• Lastly, on Saturday at 12 noon, the inauguration of the exhibition ‘Persecuted and Saved’ (‘Perseguits i salvats’)will take place, organized by Amics i Amigues de l’Ebre at the Museu de l’Ebre. A sample that revisits the journey of the evacuees, through the escape routes of exiles during the Civil War. These same tracks later served the Jewish arrival from their persecution, during World War II.

Ernest Hemingway

There is a fathom of written works out there to delve into and immerse yourself for never-ending hours in history, stories, well-written journalism and biographies. The man I am partial to is Ernest Hemingway. – the more I read his writings the more I want to know. Despite what some may feel that the Civil War is boring to hear about, he was here in Tortosa reporting on thises horrors -read his works!

A Week of Historical Memory from 14 to 19 April.

Councilor Dolors Bel emphasized that “it is important to know our history and delve into what has happened to our environment, to our ancestors”, (“és important conèixer la nostra història i aprofundir en el que ha passat amb el nostre entorn, amb els nostres avantpassats”)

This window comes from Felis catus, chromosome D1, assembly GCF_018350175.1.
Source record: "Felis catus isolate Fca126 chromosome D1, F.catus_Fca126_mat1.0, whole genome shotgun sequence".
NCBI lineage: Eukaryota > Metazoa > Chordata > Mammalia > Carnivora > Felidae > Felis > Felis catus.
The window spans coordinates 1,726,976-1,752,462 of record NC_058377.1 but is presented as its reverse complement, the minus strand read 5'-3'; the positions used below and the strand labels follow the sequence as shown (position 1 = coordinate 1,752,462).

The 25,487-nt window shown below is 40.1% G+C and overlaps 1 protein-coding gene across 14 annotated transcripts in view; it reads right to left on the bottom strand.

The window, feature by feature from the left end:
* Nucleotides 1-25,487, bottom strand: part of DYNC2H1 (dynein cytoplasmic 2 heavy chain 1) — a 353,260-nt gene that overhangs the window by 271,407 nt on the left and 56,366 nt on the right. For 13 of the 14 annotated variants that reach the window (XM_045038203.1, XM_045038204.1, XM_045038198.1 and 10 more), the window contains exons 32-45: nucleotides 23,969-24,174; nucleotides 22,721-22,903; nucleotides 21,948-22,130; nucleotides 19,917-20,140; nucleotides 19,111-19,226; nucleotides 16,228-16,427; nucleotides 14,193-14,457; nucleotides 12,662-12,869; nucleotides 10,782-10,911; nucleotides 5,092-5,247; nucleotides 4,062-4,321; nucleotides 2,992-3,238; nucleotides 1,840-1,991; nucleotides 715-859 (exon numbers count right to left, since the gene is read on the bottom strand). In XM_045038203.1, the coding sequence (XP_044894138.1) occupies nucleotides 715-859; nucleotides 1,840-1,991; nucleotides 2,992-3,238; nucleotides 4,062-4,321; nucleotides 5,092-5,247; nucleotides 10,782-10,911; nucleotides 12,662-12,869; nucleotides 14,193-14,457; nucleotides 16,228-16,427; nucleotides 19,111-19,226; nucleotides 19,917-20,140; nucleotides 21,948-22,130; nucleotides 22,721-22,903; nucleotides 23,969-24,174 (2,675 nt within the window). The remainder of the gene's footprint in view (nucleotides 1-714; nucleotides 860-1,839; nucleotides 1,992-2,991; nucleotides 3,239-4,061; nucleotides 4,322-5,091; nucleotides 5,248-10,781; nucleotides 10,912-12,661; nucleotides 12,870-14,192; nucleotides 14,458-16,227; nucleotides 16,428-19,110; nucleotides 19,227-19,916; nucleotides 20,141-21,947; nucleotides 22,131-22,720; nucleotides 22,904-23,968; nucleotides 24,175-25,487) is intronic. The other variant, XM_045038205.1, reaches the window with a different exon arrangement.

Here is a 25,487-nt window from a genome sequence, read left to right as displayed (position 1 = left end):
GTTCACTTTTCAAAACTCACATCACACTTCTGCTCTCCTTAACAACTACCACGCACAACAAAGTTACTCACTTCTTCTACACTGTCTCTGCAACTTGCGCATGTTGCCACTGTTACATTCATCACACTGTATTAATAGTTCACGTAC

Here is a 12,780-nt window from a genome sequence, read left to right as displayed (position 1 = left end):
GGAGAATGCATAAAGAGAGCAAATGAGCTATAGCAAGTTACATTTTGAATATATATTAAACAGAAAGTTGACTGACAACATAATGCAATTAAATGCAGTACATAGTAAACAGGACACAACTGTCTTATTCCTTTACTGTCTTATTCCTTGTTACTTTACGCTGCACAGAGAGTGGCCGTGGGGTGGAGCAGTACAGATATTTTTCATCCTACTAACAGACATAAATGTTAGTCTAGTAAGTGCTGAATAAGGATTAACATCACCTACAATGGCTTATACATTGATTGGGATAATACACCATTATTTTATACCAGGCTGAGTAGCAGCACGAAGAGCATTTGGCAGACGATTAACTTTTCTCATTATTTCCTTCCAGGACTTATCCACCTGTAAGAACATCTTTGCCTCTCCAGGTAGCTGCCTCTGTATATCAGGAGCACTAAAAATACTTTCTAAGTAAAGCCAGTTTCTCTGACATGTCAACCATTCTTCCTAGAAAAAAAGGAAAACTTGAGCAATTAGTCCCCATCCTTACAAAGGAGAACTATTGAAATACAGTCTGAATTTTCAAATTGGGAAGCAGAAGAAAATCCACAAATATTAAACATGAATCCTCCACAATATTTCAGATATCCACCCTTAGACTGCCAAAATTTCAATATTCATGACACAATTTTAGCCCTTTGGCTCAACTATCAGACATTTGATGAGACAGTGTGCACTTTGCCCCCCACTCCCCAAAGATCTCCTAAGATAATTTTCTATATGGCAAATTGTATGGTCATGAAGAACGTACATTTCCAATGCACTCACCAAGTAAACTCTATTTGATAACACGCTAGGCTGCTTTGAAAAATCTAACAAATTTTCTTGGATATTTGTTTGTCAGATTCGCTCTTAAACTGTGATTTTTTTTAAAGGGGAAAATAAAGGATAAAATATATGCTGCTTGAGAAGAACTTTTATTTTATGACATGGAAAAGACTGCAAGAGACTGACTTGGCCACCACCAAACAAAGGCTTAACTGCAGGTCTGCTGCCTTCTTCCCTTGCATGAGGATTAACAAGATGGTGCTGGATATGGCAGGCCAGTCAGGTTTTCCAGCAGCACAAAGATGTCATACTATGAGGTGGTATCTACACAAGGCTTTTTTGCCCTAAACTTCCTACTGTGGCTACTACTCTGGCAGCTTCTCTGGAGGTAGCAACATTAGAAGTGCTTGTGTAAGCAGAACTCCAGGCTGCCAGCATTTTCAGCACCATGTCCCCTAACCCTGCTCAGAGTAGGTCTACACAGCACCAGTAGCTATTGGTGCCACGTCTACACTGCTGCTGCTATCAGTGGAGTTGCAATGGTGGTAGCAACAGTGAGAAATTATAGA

Tortosa remembers!

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QUDINI – queuing solution applications

Houdini-QUDINI

The ‘Houdini ‘ for resolving all your business queuing challenges, whether it is systematical or in person. This may be for example in the supermarket social distancing access ‘Green Light’ entrance and monitoring the queues (especially under Covid-19 restrictions in the UK).

Qudini software gurus have advanced their system even further. You no longer need to stand in line for the arduous length of time and brazen the climatic elements. Their mobile/cellphone ever-evolving options enable you to tap into the DIY store/supermarket programme in order to book your spot – the next in the queue. You are given a user-specific code for that shopping moment experience. They inform you of approximate time delay; notify you when it is your turn to leave your vehicle; pick up your shopping trolley/cart; show your identification code (as allocated by Qudini on your mobile) and you enter obligatory masked(!) to a happy, safe, uncrowded, shopping experience.

Houdini was not just an escape artist by magic. No! He carefully thought out each step to analyze the problem of entrapment and restriction. Every disentanglement was done in a pre-studied order, timing and method to emerge successfully free without causing harm to himself, other stage members or his awestruck audience of followers and non-believers.